/ black triangle

SUMO's Black Triangle

A “black triangle” is an accomplishment or milestone that doesn’t look like much—it may be literally a black triangle on a screen—but is the result of a lot of preliminary or foundational work.

A black triangle often means that the pace of work is about to increase dramatically.

The phrase, for example, comes from drawing a black triangle on a monitor. It wasn’t just a triangle:

It was the journey the triangle had taken to get up on the screen. It had passed through our new modeling tools, through two different intermediate converter programs, had been loaded up as a complete database, and been rendered through a fairly complex scene hierarchy, fully textured and lit (though there were no lights, so the triangle came out looking black). The black triangle demonstrated that the foundation was finally complete – the core of a fairly complex system was completed, and we were now ready to put it to work doing cool stuff. By the end of the day, we had complete models on the screen, manipulating them with the controllers. Within a week, we had an environment to move the model through.

So what does a black triangle in a video game have to do with SUMO?

Like the game developers, we’re starting on a new system, and the new system needs a foundation. My first black triangle moment with Kitsune was a plain white screen with some page names on it. Those names were search results, and they meant that I had Django running, finding and running my code, connecting to Sphinx, collating results,  connecting to the database, getting the data, and displaying them.

It didn’t look impressive, but it was the culmination of a lot more work than you might think.

Today I merged in code that redirects from /search to /en-US/search. In a way, it’s also a black triangle. That redirect requires us to have everything from a list of languages we support to our own middleware that is capable of understanding locales at the beginnings of URLs, or in the query string, or from the HTTP Accept-Language header, and where to send you in each case. It also needs to know how to generate URLs with the correct locale, and then there were all the tests that had to be written and to pass. For just 6 characters.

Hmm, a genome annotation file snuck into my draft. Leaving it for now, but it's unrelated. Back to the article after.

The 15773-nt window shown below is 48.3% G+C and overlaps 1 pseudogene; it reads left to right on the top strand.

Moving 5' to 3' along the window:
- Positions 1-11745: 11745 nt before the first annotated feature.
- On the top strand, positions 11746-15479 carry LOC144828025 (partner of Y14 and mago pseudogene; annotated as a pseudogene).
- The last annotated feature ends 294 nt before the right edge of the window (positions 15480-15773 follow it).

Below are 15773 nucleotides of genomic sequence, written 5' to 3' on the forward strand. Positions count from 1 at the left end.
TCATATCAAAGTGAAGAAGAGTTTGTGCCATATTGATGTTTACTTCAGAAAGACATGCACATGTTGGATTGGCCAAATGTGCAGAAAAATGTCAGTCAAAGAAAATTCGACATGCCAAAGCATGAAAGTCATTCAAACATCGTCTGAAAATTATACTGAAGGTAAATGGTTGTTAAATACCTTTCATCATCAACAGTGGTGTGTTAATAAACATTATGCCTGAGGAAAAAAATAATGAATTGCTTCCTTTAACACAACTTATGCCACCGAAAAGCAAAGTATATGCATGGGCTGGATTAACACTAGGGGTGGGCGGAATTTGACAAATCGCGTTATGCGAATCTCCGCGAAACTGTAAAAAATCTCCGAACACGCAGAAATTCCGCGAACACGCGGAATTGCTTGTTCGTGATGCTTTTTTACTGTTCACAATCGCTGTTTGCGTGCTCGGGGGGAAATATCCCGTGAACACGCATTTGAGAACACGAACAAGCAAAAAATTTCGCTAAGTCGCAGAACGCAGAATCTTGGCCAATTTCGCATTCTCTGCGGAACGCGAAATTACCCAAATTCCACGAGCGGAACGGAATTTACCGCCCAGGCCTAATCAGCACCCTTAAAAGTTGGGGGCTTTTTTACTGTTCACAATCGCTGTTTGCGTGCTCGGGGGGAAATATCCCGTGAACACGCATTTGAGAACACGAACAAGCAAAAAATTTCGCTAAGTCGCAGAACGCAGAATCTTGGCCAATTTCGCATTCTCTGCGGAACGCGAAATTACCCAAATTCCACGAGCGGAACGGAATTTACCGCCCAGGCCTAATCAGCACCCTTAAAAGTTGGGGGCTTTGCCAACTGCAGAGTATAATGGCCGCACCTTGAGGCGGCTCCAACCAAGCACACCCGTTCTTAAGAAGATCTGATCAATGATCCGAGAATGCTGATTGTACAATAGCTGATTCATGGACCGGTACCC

But those six characters are part of the foundation the new platform. All of our interface is localizable, and when we get to rewriting the knowledge base, those six characters will be crucial.

Paul has been working on code–quite a lot of code–that can tell if you’re logged in to SUMO. This is no small feat: we’re maintaining consistent data between sessions in applications written in two completely different languages. But the result is so small you might not even notice. All you’ll see is a “log out” link instead of a “log in” link when using the search, if you’re logged in.

But in the next milestone, that session information will be an integral part of building our discussion forum.

Black triangles are incredibly exciting for the developers, because we know exactly what they are. We know what’s going on under the hood, what work went in to making them happen, and what it means we’re ready to start.

The first commit to Kitsune was nearly two months ago, and right now, we’re polishing up something that looks nearly identical to the thing it will replace. But along the way we’ve built a ton of functionality that is going to let us start building the next part, and the next part will be much more visible.